The PCA was the first international organization for peaceful civil dispute resolution between states through arbitration, and is nearly 50 years older than the International Court of Justice and 100 years older than the International Criminal Court, having been established in 1899.
Arbitration is an alternative to civil litigation, but the arbitrator, in place of a judge, can still usually bind the sides to follow his decision.
Like the ICC’s explanation of accepting Palestine as a state, the PCA’s explanation was very technical.
A statement by the PCA said that at its March 9 and 14 meetings, “the PCA Administrative Council discussed the status of the State of Palestine in relation to the 1907 Hague Convention for the Pacific Settlement of International Disputes.”
It noted that Palestine became a member by virtue of a vote of 54 in favor and 25 abstentions.
Further, the statement indicated that, “the Council concluded its consideration by taking note that the State of Palestine is a Contracting Party to the 1907 Hague Convention for the Pacific Settlement of International Disputes, and a Member of the Permanent Court of Arbitration, in accordance with the letter of the depositary of the Convention, the Ministry of Foreign Affairs of The Netherlands, dated 13 November 2015.”
Essentially, the PCA said that since Palestine has already joined related international conventions and the Netherlands, which is responsible for deciding to accept letters of membership, accepted Palestine’s letter to join it, granting membership was almost automatic. (Jerusalem Post)
A time for unity against dangerous new Obama initiatives
A display of unity would go a long way toward defanging much of the poison of our adversaries, who allege that Israel’s foreign policy is a product of right-wing extremists.
By Isi Leibler The Jerusalem Post
US President Barack Obama continues to ignore the catastrophic global repercussions of his flawed policies toward the Middle East, where hundreds of thousands of Arabs have been butchered in civil wars and millions displaced from their homes. The situation would have been different had he acted with a modicum of fortitude and leadership in lieu of groveling to rogue states.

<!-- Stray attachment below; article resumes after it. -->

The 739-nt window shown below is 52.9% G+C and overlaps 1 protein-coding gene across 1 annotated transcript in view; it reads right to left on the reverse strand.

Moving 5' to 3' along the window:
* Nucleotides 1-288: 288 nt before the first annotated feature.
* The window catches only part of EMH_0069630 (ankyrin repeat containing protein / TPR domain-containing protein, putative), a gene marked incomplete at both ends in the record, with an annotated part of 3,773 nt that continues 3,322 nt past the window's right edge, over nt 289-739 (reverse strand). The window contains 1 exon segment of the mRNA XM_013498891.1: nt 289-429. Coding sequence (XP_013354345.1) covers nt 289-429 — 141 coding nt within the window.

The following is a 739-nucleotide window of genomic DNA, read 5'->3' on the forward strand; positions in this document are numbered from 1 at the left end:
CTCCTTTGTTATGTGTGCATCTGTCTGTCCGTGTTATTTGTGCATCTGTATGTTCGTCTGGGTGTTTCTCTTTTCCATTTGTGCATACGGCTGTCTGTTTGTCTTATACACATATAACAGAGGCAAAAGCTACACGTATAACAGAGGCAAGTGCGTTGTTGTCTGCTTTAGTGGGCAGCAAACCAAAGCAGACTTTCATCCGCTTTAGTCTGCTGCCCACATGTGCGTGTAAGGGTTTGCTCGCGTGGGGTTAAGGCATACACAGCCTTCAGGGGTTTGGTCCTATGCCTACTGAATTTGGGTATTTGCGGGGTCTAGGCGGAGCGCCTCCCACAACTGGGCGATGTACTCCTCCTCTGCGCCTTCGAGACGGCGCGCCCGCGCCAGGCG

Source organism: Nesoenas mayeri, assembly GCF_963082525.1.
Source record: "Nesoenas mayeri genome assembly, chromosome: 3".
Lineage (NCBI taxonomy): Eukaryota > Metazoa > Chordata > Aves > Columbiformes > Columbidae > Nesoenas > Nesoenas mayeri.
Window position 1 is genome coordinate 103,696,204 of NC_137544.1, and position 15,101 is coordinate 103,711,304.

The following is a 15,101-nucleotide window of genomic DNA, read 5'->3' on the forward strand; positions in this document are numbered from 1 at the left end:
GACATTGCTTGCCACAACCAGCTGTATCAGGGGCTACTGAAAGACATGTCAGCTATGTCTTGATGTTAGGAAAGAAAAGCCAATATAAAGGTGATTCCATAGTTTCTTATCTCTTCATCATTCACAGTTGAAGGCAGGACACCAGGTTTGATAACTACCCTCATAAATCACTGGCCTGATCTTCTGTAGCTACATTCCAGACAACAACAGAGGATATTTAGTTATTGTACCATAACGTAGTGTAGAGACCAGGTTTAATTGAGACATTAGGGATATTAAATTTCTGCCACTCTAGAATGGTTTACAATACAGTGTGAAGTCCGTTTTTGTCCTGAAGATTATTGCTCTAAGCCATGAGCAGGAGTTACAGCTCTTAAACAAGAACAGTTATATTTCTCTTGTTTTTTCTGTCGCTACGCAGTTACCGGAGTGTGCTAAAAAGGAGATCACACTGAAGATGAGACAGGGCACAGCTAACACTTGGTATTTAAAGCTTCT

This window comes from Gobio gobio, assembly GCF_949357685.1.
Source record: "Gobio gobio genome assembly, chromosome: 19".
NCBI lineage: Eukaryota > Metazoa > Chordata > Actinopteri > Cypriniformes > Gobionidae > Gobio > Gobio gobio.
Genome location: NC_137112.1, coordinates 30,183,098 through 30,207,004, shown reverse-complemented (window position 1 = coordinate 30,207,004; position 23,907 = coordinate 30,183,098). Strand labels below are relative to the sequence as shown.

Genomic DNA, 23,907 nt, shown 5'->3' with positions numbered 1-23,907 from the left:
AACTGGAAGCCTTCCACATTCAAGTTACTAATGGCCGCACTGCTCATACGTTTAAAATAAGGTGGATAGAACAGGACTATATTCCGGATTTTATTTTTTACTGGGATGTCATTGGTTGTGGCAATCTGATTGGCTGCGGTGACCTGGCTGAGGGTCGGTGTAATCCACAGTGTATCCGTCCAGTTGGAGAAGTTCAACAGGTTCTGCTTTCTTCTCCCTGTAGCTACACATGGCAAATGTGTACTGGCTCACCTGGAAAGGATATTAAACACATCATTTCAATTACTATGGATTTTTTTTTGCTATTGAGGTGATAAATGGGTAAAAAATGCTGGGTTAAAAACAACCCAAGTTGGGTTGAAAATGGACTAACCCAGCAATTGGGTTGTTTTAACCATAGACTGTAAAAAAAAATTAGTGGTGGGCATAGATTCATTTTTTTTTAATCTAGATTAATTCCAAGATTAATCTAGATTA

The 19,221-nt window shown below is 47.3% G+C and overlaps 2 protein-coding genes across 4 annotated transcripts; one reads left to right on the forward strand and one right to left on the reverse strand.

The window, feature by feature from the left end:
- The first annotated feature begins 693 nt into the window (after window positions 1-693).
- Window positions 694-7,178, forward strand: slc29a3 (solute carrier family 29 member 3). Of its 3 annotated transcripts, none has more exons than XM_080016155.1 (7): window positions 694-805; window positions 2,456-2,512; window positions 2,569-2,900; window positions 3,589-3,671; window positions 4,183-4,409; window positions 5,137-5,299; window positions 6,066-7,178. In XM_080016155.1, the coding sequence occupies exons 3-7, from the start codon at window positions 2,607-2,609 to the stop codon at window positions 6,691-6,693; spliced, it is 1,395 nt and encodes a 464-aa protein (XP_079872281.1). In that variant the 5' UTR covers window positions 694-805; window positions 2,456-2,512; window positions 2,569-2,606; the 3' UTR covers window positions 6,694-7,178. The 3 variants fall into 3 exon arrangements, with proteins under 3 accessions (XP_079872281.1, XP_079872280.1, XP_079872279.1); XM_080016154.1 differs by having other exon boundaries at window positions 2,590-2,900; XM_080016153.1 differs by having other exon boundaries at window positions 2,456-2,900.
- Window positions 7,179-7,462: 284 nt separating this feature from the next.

But ominously, and counter to most predictions, over the past few weeks the supposedly lame-duck president has signaled a probable intention to launch yet another initiative to pressure Israel to make concessions. This at a time when the Palestinians are engaged in a frenzied campaign of stabbings and other forms of murder of Israeli civilians. And while the Palestinian mullahs and media sanctify the killers as national heroes and Palestinian Authority President Mahmoud Abbas continues to praise the “martyrs” and provide pensions to their families.
Obama unburdened himself in a lengthy interview with his favored Jewish journalist, Jeffery Goldberg, when he referred to Prime Minister Benjamin Netanyahu as “one of his deepest disappointments” in the Middle East, being “too fearful and politically paralyzed” to advance the peace process.
This prompted former Israeli ambassador to the US Michael Oren to comment in The Algemeiner: “Really? Netanyahu is one of Obama’s ‘deepest disappointments’ as a Middle East leader? More disappointing than Syrian President [Bashar] Assad? Than former Iranian President [Mahmoud] Ahmadinejad? Than ISIS [Islamic State] chief Abu Bakr al-Baghdadi?” I would also add to Oren’s list our “peace partner” Abbas, who blesses the blood of those who murder us. Not to mention the Iranian Ayatollah Ali Khamenei, whom Obama has befriended despite his repeated calls for the destruction of Israel.
In the same week, The Wall Street Journal outlined alternative White House initiatives to impose punitive measures on Israel before Obama vacates office.
These include a United Nations Security Council resolution to force Israel to make concessions or, even worse, defining the future parameters of an agreement with the Palestinians without consulting Israel or ensuring its basic security needs – a step that the US had until now repeatedly vetoed.
Obama is also said to be actively encouraging European intervention, such as the French initiative that would endorse recognition of a Palestinian state if negotiations failed. The Wall Street Journal reported that Obama is also contemplating a joint statement exerting pressure on Israel from the Middle East Quartet – comprising the US, UN, European Union and Russia.
Vice President Joe Biden apparently paved the ground for this during his recent visit to the region when he proposed an initiative based on recognizing east Jerusalem as a Palestinian capital, an end to all settlement activity, Palestinian recognition of Israel as a Jewish state and Palestinians forfeiting the Arab refugee right of return.
Even setting aside the current PA incitement to murder Israelis, no government could possibly contemplate accepting such proposals, which would dramatically endanger Israel’s security. To implement this would be utterly irresponsible, bearing in mind that in the absence of the Israel Defense Forces, Hamas and/or ISIS are poised to take over the corrupt and despised PA.